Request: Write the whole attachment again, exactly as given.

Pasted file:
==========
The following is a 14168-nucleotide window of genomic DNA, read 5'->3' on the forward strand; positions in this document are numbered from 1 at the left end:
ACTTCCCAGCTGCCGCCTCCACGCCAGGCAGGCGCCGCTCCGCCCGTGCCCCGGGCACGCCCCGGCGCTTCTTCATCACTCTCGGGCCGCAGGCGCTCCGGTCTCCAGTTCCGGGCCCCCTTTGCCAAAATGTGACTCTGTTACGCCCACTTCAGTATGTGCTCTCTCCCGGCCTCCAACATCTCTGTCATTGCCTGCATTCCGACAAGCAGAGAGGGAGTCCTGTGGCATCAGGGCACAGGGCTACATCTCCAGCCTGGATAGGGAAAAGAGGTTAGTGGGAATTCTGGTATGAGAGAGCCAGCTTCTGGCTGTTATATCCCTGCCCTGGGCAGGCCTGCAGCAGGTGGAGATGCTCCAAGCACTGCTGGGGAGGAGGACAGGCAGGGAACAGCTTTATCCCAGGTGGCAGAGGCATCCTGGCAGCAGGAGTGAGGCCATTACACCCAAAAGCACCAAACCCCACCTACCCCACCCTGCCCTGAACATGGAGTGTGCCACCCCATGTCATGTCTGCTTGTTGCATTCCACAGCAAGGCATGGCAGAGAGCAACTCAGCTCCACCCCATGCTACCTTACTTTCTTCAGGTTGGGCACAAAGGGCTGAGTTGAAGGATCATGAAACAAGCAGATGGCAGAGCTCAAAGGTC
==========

The following is a 14168-nucleotide window of genomic DNA, read 5'->3' on the forward strand; positions in this document are numbered from 1 at the left end:
ACTTCCCAGCTGCCGCCTCCACGCCAGGCAGGCGCCGCTCCGCCCGTGCCCCGGGCACGCCCCGGCGCTTCTTCATCACTCTCGGGCCGCAGGCGCTCCGGTCTCCAGTTCCGGGCCCCCTTTGCCAAAATGTGACTCTGTTACGCCCACTTCAGTATGTGCTCTCTCCCGGCCTCCAACATCTCTGTCATTGCCTGCATTCCGACAAGCAGAGAGGGAGTCCTGTGGCATCAGGGCACAGGGCTACATCTCCAGCCTGGATAGGGAAAAGAGGTTAGTGGGAATTCTGGTATGAGAGAGCCAGCTTCTGGCTGTTATATCCCTGCCCTGGGCAGGCCTGCAGCAGGTGGAGATGCTCCAAGCACTGCTGGGGAGGAGGACAGGCAGGGAACAGCTTTATCCCAGGTGGCAGAGGCATCCTGGCAGCAGGAGTGAGGCCATTACACCCAAAAGCACCAAACCCCACCTACCCCACCCTGCCCTGAACATGGAGTGTGCCACCCCATGTCATGTCTGCTTGTTGCATTCCACAGCAAGGCATGGCAGAGAGCAACTCAGCTCCACCCCATGCTACCTTACTTTCTTCAGGTTGGGCACAAAGGGCTGAGTTGAAGGATCATGAAACAAGCAGATGGCAGAGCTCAAAGGTC